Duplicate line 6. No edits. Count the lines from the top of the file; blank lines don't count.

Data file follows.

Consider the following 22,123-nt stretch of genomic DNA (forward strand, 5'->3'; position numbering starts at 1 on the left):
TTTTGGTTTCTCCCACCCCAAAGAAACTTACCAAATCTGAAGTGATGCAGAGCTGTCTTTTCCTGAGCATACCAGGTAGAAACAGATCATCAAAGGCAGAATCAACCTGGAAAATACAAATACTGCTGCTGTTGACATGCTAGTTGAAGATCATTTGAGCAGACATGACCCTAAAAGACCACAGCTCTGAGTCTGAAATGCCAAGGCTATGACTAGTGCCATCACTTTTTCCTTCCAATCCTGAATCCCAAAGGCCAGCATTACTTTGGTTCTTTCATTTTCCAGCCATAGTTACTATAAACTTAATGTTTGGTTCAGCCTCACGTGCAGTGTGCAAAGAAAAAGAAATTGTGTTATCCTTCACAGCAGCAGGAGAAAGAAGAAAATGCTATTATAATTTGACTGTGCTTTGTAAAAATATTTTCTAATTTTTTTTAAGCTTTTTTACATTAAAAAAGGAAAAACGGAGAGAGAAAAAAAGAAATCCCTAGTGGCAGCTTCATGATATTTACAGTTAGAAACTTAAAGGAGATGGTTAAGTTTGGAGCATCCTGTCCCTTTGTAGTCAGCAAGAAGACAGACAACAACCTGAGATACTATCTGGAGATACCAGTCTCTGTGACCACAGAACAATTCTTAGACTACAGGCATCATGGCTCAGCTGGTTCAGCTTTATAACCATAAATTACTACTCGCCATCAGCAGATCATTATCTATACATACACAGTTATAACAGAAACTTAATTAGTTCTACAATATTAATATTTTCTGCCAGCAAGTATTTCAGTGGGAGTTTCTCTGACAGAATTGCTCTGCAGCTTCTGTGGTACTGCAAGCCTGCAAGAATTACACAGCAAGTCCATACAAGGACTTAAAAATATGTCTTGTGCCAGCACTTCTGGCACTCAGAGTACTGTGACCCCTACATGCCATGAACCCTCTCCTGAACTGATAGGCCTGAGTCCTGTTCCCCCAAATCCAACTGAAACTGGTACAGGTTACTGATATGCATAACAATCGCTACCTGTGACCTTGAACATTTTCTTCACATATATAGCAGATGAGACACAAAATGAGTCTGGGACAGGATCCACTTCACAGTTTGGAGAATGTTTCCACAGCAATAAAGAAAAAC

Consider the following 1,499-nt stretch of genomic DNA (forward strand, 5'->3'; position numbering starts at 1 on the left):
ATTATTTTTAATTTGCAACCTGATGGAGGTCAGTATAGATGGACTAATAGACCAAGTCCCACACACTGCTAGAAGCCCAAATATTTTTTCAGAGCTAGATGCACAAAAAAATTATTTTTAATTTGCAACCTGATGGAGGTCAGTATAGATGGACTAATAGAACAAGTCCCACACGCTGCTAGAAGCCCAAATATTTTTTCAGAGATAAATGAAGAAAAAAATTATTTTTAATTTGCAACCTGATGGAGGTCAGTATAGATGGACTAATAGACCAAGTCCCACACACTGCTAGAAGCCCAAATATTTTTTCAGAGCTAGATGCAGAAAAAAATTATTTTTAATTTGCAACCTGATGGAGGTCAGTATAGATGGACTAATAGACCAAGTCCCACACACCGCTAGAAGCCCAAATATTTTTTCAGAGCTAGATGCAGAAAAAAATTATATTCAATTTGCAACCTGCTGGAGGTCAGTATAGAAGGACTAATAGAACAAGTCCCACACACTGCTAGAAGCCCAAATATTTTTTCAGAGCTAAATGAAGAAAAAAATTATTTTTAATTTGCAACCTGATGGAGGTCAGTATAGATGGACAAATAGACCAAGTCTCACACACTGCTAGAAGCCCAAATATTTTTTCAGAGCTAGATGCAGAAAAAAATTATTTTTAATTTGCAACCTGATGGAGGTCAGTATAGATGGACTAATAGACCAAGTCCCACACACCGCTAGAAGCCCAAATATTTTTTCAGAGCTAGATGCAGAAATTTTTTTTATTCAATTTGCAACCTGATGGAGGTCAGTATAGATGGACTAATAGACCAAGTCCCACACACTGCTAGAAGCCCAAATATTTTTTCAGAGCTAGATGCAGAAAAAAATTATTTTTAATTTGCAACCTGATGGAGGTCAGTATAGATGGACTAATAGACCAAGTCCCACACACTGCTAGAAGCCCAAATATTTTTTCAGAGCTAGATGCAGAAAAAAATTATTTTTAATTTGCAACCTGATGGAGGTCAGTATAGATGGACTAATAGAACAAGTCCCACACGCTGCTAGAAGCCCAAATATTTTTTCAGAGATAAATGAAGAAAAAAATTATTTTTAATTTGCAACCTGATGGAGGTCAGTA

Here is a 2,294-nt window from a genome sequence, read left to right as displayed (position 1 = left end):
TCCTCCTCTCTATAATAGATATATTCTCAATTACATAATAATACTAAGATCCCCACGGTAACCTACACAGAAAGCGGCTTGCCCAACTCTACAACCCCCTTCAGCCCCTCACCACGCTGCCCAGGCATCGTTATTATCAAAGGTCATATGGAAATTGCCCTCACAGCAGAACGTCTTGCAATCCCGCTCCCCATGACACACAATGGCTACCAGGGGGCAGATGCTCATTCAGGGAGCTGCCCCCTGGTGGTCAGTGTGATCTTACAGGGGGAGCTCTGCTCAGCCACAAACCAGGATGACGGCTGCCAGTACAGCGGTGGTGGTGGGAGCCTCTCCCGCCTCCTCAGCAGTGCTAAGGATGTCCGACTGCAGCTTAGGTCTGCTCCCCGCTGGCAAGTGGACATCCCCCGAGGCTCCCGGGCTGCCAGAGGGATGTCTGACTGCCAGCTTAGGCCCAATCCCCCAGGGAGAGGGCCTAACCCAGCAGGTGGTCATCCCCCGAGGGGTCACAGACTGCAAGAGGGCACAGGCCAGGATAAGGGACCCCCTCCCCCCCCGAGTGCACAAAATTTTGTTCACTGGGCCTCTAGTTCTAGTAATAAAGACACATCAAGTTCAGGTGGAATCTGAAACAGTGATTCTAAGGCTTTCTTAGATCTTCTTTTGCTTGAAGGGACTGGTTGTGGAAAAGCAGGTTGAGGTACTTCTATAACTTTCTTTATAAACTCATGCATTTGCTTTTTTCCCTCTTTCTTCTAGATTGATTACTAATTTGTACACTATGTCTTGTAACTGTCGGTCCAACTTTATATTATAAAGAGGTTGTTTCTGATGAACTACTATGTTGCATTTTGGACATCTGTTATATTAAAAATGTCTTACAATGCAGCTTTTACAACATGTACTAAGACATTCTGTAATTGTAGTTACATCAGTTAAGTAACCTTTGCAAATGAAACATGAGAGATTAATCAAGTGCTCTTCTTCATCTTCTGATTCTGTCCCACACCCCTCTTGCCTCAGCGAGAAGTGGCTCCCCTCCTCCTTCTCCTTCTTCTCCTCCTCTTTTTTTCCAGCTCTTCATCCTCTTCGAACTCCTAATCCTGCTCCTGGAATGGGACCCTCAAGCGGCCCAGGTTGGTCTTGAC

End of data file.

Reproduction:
TCCTCCTCTCTATAATAGATATATTCTCAATTACATAATAATACTAAGATCCCCACGGTAACCTACACAGAAAGCGGCTTGCCCAACTCTACAACCCCCTTCAGCCCCTCACCACGCTGCCCAGGCATCGTTATTATCAAAGGTCATATGGAAATTGCCCTCACAGCAGAACGTCTTGCAATCCCGCTCCCCATGACACACAATGGCTACCAGGGGGCAGATGCTCATTCAGGGAGCTGCCCCCTGGTGGTCAGTGTGATCTTACAGGGGGAGCTCTGCTCAGCCACAAACCAGGATGACGGCTGCCAGTACAGCGGTGGTGGTGGGAGCCTCTCCCGCCTCCTCAGCAGTGCTAAGGATGTCCGACTGCAGCTTAGGTCTGCTCCCCGCTGGCAAGTGGACATCCCCCGAGGCTCCCGGGCTGCCAGAGGGATGTCTGACTGCCAGCTTAGGCCCAATCCCCCAGGGAGAGGGCCTAACCCAGCAGGTGGTCATCCCCCGAGGGGTCACAGACTGCAAGAGGGCACAGGCCAGGATAAGGGACCCCCTCCCCCCCCGAGTGCACAAAATTTTGTTCACTGGGCCTCTAGTTCTAGTAATAAAGACACATCAAGTTCAGGTGGAATCTGAAACAGTGATTCTAAGGCTTTCTTAGATCTTCTTTTGCTTGAAGGGACTGGTTGTGGAAAAGCAGGTTGAGGTACTTCTATAACTTTCTTTATAAACTCATGCATTTGCTTTTTTCCCTCTTTCTTCTAGATTGATTACTAATTTGTACACTATGTCTTGTAACTGTCGGTCCAACTTTATATTATAAAGAGGTTGTTTCTGATGAACTACTATGTTGCATTTTGGACATCTGTTATATTAAAAATGTCTTACAATGCAGCTTTTACAACATGTACTAAGACATTCTGTAATTGTAGTTACATCAGTTAAGTAACCTTTGCAAATGAAACATGAGAGATTAATCAAGTGCTCTTCTTCATCTTCTGATTCTGTCCCACACCCCTCTTGCCTCAGCGAGAAGTGGCTCCCCTCCTCCTTCTCCTTCTTCTCCTCCTCTTTTTTTCCAGCTCTTCATCCTCTTCGAACTCCTAATCCTGCTCCTGGAATGGGACCCTCAAGCGGCCCAGGTTGGTCTTGAC